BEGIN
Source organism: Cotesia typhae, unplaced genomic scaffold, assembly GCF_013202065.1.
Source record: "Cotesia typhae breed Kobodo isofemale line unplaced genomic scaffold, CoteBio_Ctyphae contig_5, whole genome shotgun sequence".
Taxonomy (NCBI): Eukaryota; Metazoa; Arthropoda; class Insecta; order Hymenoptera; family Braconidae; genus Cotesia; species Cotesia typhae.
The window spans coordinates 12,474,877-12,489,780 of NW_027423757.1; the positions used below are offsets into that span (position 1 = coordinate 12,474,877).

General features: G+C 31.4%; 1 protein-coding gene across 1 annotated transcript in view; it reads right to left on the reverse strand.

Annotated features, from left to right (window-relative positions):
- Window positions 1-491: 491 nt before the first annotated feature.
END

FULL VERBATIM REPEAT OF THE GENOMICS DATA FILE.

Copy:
Source organism: Cotesia typhae, unplaced genomic scaffold, assembly GCF_013202065.1.
Source record: "Cotesia typhae breed Kobodo isofemale line unplaced genomic scaffold, CoteBio_Ctyphae contig_5, whole genome shotgun sequence".
Taxonomy (NCBI): Eukaryota; Metazoa; Arthropoda; class Insecta; order Hymenoptera; family Braconidae; genus Cotesia; species Cotesia typhae.
The window spans coordinates 12,474,877-12,489,780 of NW_027423757.1; the positions used below are offsets into that span (position 1 = coordinate 12,474,877).

General features: G+C 31.4%; 1 protein-coding gene across 1 annotated transcript in view; it reads right to left on the reverse strand.

Annotated features, from left to right (window-relative positions):
- Window positions 1-491: 491 nt before the first annotated feature.